Once again, in 2023, two young people from V-Europe were able to join in Project COMMON BOND. For six days, the organization Tuesday's Children welcomed them to the beautiful Bryn Mawr college in Philadelphia. Young people aged 15 to 21 from around the world were present, all with the link of having lost a loved one in a mass violence event. As in previous years, many countries were represented, among them Northern Ireland, Spain, Iraq, Uganda, Lebanon, Palestine, Bosnia and Herzegovina. For the first time, representatives from New Zealand joined the program, enriching the human experience even more.
The symbolic value of this project is to bring the voices and needs of an entire community into the spotlight, at the forefront of an international agenda. Victims, survivors of terrifying acts that have claimed the lives of hundreds of people. Project Common Bond provides the opportunity to study, in more depth, the impact of traumatic events on young people at a global and international level. Participants were able to share life experiences with other participants and discover aspects of their personalities and cultures.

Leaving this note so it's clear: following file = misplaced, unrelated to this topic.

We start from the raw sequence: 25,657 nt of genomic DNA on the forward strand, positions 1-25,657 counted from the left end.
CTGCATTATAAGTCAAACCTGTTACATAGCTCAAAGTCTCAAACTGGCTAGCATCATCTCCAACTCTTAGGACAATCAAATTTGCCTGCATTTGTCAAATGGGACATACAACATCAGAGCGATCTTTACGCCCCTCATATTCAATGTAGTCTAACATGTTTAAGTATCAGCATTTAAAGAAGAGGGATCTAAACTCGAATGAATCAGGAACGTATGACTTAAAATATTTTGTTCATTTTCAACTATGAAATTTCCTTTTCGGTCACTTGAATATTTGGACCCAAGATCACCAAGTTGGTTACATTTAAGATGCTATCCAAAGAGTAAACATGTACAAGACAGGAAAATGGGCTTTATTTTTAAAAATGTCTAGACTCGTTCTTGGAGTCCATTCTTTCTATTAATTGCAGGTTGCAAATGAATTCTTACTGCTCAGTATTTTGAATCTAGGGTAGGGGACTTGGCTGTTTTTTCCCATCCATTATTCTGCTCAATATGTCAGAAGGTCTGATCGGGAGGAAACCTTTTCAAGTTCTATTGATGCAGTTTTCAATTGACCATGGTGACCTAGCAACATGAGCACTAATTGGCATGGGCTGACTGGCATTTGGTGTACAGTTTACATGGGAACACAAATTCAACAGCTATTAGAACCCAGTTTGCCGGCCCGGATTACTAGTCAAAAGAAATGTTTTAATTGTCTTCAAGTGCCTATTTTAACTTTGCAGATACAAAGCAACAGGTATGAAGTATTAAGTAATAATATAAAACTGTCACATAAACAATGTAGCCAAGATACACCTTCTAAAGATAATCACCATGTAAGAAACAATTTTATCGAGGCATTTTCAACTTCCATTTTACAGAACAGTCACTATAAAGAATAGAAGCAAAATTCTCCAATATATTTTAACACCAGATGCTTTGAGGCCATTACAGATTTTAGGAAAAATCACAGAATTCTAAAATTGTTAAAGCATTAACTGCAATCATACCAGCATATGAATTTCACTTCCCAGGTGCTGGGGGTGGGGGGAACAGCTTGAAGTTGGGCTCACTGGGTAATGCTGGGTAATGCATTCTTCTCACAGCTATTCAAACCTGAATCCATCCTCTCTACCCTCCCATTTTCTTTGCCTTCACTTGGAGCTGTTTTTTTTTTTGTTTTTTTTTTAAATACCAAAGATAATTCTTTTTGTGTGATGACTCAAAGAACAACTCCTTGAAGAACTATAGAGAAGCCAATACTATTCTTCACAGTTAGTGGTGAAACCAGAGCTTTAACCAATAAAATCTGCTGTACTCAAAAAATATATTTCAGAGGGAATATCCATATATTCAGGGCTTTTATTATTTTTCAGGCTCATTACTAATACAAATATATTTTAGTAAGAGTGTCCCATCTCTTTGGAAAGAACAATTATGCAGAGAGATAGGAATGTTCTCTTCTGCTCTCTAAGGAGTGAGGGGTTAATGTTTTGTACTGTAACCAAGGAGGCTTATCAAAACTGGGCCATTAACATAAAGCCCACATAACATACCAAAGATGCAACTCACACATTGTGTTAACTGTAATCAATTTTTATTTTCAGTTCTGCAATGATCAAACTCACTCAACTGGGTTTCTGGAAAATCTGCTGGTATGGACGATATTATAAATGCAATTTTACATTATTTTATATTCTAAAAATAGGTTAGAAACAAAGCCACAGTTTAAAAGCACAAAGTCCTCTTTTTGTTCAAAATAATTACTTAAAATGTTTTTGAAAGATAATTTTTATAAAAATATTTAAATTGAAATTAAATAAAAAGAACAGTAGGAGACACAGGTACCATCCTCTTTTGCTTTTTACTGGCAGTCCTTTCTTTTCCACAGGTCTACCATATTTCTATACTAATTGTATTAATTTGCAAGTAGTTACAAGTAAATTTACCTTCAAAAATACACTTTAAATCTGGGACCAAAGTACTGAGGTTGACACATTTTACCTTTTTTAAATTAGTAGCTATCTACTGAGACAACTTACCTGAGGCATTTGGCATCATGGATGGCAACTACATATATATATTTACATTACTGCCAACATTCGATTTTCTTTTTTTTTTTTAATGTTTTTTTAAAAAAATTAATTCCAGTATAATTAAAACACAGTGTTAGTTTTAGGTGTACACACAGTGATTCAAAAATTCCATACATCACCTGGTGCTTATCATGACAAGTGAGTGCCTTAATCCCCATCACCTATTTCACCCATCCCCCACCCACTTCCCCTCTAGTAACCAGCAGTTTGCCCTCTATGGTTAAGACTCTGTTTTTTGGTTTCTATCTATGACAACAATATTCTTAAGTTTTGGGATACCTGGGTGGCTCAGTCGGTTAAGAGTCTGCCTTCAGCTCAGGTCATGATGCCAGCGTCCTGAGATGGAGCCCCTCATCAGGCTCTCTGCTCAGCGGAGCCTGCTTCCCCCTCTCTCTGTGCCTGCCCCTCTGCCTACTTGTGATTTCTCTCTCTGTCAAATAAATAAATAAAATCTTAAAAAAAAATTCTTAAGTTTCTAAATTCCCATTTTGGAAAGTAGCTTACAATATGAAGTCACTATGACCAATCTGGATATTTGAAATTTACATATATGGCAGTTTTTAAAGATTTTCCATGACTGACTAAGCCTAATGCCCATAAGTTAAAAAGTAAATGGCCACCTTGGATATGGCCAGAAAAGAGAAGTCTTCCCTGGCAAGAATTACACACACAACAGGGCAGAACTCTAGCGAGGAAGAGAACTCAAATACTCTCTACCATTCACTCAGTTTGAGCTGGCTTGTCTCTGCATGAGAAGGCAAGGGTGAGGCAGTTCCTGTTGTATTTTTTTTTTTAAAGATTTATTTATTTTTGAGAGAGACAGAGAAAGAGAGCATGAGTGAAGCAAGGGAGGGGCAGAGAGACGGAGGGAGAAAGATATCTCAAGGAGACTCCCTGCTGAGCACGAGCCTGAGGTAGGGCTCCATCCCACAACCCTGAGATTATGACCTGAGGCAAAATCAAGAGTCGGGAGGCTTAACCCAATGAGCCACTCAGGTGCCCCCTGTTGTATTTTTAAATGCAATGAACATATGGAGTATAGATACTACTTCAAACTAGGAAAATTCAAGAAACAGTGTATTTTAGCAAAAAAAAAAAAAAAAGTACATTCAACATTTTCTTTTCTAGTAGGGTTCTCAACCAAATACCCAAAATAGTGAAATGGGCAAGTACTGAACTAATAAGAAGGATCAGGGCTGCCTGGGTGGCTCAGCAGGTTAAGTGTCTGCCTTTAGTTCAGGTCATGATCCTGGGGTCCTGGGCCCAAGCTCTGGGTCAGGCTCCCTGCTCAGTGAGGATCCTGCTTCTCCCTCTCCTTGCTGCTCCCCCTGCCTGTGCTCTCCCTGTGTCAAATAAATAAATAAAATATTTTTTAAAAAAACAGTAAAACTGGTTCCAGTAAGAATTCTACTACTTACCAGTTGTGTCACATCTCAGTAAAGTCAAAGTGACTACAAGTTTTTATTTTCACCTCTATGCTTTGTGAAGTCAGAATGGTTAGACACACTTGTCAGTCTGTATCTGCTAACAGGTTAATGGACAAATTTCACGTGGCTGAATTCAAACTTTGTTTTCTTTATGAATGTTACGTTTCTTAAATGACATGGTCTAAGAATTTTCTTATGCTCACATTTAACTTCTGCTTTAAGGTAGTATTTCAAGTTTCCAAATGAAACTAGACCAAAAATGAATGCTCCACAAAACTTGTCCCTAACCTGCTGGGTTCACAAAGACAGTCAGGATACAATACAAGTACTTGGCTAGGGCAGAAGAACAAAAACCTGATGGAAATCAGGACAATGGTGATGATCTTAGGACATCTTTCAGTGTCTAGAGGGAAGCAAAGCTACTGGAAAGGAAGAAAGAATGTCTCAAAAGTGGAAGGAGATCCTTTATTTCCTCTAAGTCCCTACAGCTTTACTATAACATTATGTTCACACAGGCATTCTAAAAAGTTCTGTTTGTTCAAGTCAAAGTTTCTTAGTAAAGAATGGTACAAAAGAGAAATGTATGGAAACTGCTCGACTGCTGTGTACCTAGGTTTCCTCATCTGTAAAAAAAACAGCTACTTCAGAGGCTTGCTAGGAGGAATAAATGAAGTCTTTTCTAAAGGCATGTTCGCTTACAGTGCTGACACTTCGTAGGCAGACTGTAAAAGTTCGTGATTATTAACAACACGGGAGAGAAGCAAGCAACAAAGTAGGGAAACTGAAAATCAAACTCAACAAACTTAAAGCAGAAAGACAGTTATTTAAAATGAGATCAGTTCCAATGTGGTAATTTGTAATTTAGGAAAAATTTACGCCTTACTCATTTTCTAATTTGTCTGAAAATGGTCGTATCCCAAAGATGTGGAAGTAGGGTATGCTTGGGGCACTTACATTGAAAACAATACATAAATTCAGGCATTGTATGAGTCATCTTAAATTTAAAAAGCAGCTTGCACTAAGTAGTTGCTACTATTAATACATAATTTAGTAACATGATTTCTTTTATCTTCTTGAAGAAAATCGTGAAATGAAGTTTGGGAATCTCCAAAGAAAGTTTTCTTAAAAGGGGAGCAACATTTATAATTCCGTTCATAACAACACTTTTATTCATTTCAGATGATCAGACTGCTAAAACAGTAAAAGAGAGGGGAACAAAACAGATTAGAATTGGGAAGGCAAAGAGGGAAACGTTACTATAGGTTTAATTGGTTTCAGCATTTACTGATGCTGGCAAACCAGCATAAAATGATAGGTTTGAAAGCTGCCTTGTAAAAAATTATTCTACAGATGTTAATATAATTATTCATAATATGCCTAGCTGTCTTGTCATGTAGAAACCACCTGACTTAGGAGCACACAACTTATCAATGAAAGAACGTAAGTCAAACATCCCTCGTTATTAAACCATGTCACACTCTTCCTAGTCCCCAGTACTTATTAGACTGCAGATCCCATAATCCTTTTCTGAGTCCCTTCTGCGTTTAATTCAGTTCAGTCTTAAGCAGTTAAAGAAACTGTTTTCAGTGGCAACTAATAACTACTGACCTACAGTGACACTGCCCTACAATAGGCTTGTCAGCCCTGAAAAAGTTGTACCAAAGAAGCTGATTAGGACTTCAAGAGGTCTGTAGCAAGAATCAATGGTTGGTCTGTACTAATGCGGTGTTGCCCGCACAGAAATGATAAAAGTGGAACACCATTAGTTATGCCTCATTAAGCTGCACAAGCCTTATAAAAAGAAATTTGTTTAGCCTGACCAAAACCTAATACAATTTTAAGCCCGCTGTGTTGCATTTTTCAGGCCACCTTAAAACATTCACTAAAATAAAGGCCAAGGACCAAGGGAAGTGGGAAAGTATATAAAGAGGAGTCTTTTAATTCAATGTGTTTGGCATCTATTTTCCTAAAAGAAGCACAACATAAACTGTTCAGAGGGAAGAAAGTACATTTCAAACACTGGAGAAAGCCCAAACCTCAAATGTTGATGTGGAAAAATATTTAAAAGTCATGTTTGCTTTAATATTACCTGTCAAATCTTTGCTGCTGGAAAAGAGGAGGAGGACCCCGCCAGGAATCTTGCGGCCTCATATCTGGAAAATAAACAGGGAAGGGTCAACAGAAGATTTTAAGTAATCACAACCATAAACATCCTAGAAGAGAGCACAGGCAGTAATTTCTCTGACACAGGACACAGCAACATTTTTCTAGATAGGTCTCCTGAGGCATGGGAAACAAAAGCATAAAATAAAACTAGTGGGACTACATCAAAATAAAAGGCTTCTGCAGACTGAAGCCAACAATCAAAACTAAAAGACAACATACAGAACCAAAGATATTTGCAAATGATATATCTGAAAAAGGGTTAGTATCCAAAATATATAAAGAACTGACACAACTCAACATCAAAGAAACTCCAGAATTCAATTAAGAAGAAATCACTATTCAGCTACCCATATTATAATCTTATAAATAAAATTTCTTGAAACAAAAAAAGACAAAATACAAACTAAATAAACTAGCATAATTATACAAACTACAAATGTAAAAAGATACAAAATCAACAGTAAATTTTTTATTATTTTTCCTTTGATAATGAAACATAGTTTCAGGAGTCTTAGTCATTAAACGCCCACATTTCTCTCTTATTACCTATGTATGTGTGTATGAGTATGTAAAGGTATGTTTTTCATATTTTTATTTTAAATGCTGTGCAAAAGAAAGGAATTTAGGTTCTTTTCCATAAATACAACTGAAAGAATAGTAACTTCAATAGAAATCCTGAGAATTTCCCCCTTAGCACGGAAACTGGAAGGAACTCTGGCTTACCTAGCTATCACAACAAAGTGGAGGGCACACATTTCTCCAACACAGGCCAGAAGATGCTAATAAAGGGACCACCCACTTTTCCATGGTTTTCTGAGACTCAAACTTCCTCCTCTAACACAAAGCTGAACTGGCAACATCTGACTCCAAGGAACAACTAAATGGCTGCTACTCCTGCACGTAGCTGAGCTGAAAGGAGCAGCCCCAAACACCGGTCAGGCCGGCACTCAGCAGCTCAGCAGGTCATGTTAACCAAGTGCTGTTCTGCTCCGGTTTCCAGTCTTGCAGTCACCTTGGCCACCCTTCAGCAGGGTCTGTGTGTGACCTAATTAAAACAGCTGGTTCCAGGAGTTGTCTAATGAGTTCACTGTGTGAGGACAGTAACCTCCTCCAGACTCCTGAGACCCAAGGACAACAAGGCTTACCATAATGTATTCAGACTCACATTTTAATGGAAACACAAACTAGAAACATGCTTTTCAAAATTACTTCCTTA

Organised activities offered a safe space to members of a young generation impacted by mass violence, terrorist attacks, war crimes etc … Through art, drama, music, dance, sport, peacebuilding workshops, and some evening entertainment, they were completely immersed in a community that understands their struggles, doubts, fears, sadness and joy. Despite the highly individual and personal mechanism of the healing process which is related to major traumatic incidents, each participant is able to contribute in a collective dimension whilst respecting their own personal pace of engagement. This self-actualization within a group dynamic allows for reflection on what they go through in the long term. The infrastructure (technical and human) provided by Project Common Bond allows the young participants to foster positive social behaviour and to open their minds to the worth of humanitarian actions within their individual communities.